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Well-Known Computer Scientist Jim Gray Missing Since San Francisco Sailing Trip

The Coast Guard searched the waters off Northern California on Wednesday for an award-winning computer scientist missing since a weekend sailing trip to scatter his mother's ashes at sea.

A cargo plane, a helicopter and six patrol boats have been scouring the Pacific since Monday for Jim Gray, who helped develop the technology behind popular computer mapping programs like Google Earth.

Gray, 63, of San Francisco, was last heard from on Sunday, the day he set out from San Francisco for the Farallon Islands, about 25 miles west of the Golden Gate Bridge.

The search was expanded Tuesday to cover nearly 16,000 square miles — from Monterey Bay to Oregon and more than 100 miles out to sea.

Gray, founder and manager of Microsoft's Bay Area Research Center in San Francisco, won the A.M. Turing Award — the "Nobel Prize of computer science" — in 1998 for research that paved the way for automatic teller machines, computerized airline reservations and online shopping.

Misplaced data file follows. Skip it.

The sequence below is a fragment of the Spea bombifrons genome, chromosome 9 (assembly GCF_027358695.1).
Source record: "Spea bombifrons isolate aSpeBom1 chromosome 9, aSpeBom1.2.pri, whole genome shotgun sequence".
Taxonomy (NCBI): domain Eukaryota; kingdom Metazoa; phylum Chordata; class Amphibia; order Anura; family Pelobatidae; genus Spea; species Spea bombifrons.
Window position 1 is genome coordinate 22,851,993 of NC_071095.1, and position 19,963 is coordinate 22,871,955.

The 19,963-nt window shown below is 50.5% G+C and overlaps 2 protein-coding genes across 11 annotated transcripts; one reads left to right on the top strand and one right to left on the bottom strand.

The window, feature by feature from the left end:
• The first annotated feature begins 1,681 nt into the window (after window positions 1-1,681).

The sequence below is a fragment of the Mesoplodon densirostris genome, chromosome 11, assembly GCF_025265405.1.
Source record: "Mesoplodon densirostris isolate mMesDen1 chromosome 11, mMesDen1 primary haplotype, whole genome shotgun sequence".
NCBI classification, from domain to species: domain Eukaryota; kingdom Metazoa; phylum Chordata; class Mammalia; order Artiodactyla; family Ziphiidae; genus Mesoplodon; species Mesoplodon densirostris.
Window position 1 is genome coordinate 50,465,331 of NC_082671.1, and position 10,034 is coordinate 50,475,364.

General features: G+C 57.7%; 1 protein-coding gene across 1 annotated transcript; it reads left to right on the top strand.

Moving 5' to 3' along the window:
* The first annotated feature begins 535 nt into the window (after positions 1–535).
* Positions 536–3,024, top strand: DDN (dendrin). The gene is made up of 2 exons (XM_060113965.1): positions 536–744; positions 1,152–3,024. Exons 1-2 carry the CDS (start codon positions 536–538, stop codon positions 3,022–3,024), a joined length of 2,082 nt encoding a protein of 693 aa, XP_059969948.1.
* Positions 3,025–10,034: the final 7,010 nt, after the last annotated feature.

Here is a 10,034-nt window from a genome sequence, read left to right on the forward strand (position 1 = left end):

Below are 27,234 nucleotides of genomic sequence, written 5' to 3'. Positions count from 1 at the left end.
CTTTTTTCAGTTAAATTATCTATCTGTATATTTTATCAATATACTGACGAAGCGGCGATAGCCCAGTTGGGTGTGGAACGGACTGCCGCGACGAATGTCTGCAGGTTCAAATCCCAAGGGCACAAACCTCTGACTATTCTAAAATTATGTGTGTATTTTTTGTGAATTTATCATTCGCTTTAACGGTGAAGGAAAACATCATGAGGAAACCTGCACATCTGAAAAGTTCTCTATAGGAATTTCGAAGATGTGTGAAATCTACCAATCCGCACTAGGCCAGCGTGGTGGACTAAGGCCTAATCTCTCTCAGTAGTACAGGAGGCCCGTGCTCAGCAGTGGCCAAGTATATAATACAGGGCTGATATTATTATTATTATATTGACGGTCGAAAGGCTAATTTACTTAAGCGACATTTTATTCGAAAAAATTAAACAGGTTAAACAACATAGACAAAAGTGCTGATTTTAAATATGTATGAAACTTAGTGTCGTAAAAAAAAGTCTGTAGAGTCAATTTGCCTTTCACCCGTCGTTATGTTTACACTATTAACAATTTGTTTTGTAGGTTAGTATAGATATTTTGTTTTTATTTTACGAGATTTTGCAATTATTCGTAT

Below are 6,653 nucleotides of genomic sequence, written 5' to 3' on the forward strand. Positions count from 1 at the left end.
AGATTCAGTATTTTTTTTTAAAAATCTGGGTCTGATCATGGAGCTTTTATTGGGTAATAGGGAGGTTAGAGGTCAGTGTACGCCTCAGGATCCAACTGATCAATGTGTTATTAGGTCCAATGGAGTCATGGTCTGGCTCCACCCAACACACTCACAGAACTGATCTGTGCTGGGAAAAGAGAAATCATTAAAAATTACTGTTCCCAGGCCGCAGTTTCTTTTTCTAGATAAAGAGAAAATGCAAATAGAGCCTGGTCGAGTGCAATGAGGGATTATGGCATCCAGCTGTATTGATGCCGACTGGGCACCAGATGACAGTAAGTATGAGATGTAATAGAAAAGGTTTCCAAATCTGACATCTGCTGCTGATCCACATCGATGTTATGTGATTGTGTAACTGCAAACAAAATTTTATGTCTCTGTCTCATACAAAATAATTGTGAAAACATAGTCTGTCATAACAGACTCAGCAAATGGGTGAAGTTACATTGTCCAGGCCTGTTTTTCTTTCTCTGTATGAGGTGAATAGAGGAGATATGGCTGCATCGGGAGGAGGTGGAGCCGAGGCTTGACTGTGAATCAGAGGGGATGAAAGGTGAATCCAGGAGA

Gray had planned the trip to scatter the ashes of his 97-year-old mother, who died last year. He had expected to return by Sunday evening.

He called his wife from his 40-foot yacht, Tenacious, to say he was sailing out of cell phone range, according to the Coast Guard.

Coast Guard spokeswoman Lt. Amy Marrs called Gray's disappearance a mystery because the weather was good, he was in good health and the boat was equipped with radios and flares. There were no distress signals.

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